Unlike the voters in the rest of south, Kerala has been politically conservative in letting film stars contest elections. Politics is for career politicians or those with a political consciousness and orientation.
That perhaps explains the one-off electoral win of someone from the film industry — ace film-maker Ramu Kariat, famous for helming Chemmeen, won from the Nattika Assembly constituency in Thrissur district as a Left-backed Independent candidate in 1965 — till the Lok Sabha elections in 2014. Even yesteryear superstar Prem Nazir, an ambivalent Congress supporter, dithered over entering the electoral fray.
Kerala gave a thumbs-down to film-maker Lenin Rajendran who tested the electoral waters twice from the Ottapalam Lok Sabha constituency in the early 1990s. Actor Murali contested the Assembly elections from Alappuzha in 1999.
When actor Innocent, also fielded by the Left, trounced veteran Congress leader P.C. Chacko in the Lok Sabha elections in 2014, the script seemed to be changing. A headcount of the aspirants and probables from the Malayalam film fraternity for the Assembly elections on May 16 shows that Innocent’s win was a watershed moment. Kerala has changed. All the three major alliances are hankering after “stars” for granting candidature in the critical election.
Among the Left probables is actor Mukesh (from Kollam), a known CPI(M) fellow traveller. Though the party toyed with the idea of fielding KPAC Lalitha, another known Left sympathiser, from Vadakkancherry, the veteran actor backed off citing health issues in the wake of a vociferous protest in the constituency.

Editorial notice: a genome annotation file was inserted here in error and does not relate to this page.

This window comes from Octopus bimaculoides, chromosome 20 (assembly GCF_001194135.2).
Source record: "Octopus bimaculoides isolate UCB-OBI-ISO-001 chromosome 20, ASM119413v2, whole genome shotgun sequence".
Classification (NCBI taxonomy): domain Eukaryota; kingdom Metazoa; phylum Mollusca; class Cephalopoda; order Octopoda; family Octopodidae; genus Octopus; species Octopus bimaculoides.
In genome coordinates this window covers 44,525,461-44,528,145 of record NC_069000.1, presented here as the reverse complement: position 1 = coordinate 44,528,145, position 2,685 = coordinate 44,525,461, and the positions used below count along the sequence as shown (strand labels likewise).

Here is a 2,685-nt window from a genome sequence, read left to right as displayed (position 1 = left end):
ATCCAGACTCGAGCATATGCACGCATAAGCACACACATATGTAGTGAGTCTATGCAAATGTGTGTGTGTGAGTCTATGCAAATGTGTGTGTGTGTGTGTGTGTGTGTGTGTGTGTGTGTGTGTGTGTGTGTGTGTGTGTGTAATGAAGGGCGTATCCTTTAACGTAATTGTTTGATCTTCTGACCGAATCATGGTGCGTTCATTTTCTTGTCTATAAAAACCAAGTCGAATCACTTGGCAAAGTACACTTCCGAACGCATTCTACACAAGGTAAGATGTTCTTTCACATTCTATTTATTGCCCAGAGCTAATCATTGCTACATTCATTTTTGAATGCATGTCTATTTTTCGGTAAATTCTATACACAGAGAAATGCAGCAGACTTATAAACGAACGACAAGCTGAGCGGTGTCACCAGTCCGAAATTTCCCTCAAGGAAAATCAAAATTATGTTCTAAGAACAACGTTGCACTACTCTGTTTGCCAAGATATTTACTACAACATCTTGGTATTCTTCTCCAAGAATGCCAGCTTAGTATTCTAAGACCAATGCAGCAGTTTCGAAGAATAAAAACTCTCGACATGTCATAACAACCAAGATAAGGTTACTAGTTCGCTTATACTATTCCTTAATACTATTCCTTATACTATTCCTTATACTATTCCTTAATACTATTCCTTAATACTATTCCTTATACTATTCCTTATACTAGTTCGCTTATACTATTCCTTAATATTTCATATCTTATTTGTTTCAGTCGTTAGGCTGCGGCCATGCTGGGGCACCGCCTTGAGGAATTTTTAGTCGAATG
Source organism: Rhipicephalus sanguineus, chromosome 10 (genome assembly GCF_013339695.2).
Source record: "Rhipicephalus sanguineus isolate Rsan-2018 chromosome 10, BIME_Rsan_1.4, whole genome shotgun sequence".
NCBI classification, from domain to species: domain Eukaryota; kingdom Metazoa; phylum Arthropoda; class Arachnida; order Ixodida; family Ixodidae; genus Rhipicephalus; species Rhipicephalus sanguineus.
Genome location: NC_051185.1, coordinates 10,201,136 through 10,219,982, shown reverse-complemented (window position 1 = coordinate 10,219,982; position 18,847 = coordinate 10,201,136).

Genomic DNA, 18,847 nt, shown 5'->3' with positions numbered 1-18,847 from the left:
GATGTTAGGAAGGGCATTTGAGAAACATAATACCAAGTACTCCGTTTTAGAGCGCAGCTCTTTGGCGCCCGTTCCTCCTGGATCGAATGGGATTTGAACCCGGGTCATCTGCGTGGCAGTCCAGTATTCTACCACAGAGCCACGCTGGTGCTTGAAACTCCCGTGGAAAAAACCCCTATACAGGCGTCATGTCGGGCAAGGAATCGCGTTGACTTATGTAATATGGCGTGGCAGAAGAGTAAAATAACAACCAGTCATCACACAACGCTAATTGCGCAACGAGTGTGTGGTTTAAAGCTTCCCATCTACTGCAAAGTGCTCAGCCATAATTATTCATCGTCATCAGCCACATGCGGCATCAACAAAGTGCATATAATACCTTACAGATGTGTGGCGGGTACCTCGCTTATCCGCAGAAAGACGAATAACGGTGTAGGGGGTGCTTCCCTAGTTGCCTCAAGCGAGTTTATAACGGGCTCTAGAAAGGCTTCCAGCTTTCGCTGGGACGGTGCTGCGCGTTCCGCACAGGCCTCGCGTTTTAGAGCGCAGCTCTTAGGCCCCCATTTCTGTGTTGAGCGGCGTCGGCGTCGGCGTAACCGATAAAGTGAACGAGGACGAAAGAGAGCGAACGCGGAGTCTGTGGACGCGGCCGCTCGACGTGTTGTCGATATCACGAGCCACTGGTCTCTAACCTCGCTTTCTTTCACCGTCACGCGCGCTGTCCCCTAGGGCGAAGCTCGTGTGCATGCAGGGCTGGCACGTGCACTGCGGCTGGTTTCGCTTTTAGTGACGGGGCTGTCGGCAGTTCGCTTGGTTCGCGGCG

Several actors, including Suresh Gopi, who is said to be annoyed by the treatment meted out to him by the party; Bheeman Raghu and Kollam Thulasi, are said to be trying for the BJP ticket.
The Congress is reported to have finalised actor Jagadeesh for Pathanapuram, a seat held by the Kerala Congress(B), which parted ways with the ruling United Democratic Front a year ago. K.B. Ganesh Kumar, actor-turned-politician, is currently representing the constituency.
“These are signs of decadence in Kerala politics,” M.N. Karassery, writer and social commentator, explains the emerging trend of actors entering electoral politics.
“Nothing should stop a politically aware and anxious film personality, anyone for that matter, from contesting the polls with a clear political perspective. However, what we are witnessing lately is an influx of ‘stars’ from a variety of fields into politics by virtue of their stardom in film, caste, community and religious identity and financial status if they are businessmen.”
Lenin Rajendran firmly believes that eminent people from all walks of life should enter electoral politics. “As a society, we have a lot of misunderstanding about development. A large number of professional politicians points at toilets, roads and bus stops constructed using their legislator’s fund to enlist their development track-record. Shouldn’t this change? Having said that, those brought in from other fields aren’t always meritorious either. Believably, glamour, money and caste also a play a role in candidate selection these days,” he says.
Mukesh is convinced that actors being sensitive individuals, understand societal sentiments better. “When people across sectors are entering politics, why does anyone want to ostracise film personalities,” he asks.
Jagadeesh, a likely Congress candidate, argues against politics being left to career politicians. “There’s no point in keeping artistes away, as their identity alone will not help them come up trumps in the polls.”